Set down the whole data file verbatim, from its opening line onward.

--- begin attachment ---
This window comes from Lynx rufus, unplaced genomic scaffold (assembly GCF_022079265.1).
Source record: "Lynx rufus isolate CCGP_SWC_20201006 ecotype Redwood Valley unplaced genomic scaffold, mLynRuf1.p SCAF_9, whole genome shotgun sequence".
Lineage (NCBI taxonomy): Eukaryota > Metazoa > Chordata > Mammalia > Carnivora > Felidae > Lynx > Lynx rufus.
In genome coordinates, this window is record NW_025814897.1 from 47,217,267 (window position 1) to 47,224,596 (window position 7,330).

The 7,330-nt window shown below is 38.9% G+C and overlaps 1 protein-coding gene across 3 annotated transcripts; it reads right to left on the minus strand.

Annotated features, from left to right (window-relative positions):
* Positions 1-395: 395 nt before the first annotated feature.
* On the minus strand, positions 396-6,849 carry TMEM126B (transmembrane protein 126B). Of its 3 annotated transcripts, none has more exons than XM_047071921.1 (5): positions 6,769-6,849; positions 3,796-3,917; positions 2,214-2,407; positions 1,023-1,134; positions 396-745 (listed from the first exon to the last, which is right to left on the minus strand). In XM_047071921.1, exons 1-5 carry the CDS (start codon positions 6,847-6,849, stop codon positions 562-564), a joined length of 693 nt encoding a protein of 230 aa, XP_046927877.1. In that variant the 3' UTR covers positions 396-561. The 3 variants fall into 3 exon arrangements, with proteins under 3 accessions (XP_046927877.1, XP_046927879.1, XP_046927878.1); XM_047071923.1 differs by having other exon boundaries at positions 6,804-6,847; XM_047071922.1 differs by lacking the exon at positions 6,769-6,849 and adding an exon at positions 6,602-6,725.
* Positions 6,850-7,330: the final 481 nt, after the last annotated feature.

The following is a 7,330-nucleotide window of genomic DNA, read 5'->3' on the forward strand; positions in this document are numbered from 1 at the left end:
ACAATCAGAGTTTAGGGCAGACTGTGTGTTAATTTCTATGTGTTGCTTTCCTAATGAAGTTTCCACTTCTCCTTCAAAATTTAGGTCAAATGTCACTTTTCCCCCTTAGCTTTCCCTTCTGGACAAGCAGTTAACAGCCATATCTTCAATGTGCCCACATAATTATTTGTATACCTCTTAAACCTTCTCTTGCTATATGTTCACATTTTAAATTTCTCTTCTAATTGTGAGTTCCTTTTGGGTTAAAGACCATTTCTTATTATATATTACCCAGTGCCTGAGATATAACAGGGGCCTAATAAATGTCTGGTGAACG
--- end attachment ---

This window comes from Lynx rufus, unplaced genomic scaffold (assembly GCF_022079265.1).
Source record: "Lynx rufus isolate CCGP_SWC_20201006 ecotype Redwood Valley unplaced genomic scaffold, mLynRuf1.p SCAF_9, whole genome shotgun sequence".
Lineage (NCBI taxonomy): Eukaryota > Metazoa > Chordata > Mammalia > Carnivora > Felidae > Lynx > Lynx rufus.
In genome coordinates, this window is record NW_025814897.1 from 47,217,267 (window position 1) to 47,224,596 (window position 7,330).

The 7,330-nt window shown below is 38.9% G+C and overlaps 1 protein-coding gene across 3 annotated transcripts; it reads right to left on the minus strand.

Annotated features, from left to right (window-relative positions):
* Positions 1-395: 395 nt before the first annotated feature.
* On the minus strand, positions 396-6,849 carry TMEM126B (transmembrane protein 126B). Of its 3 annotated transcripts, none has more exons than XM_047071921.1 (5): positions 6,769-6,849; positions 3,796-3,917; positions 2,214-2,407; positions 1,023-1,134; positions 396-745 (listed from the first exon to the last, which is right to left on the minus strand). In XM_047071921.1, exons 1-5 carry the CDS (start codon positions 6,847-6,849, stop codon positions 562-564), a joined length of 693 nt encoding a protein of 230 aa, XP_046927877.1. In that variant the 3' UTR covers positions 396-561. The 3 variants fall into 3 exon arrangements, with proteins under 3 accessions (XP_046927877.1, XP_046927879.1, XP_046927878.1); XM_047071923.1 differs by having other exon boundaries at positions 6,804-6,847; XM_047071922.1 differs by lacking the exon at positions 6,769-6,849 and adding an exon at positions 6,602-6,725.
* Positions 6,850-7,330: the final 481 nt, after the last annotated feature.

The following is a 7,330-nucleotide window of genomic DNA, read 5'->3' on the forward strand; positions in this document are numbered from 1 at the left end:
ACAATCAGAGTTTAGGGCAGACTGTGTGTTAATTTCTATGTGTTGCTTTCCTAATGAAGTTTCCACTTCTCCTTCAAAATTTAGGTCAAATGTCACTTTTCCCCCTTAGCTTTCCCTTCTGGACAAGCAGTTAACAGCCATATCTTCAATGTGCCCACATAATTATTTGTATACCTCTTAAACCTTCTCTTGCTATATGTTCACATTTTAAATTTCTCTTCTAATTGTGAGTTCCTTTTGGGTTAAAGACCATTTCTTATTATATATTACCCAGTGCCTGAGATATAACAGGGGCCTAATAAATGTCTGGTGAACG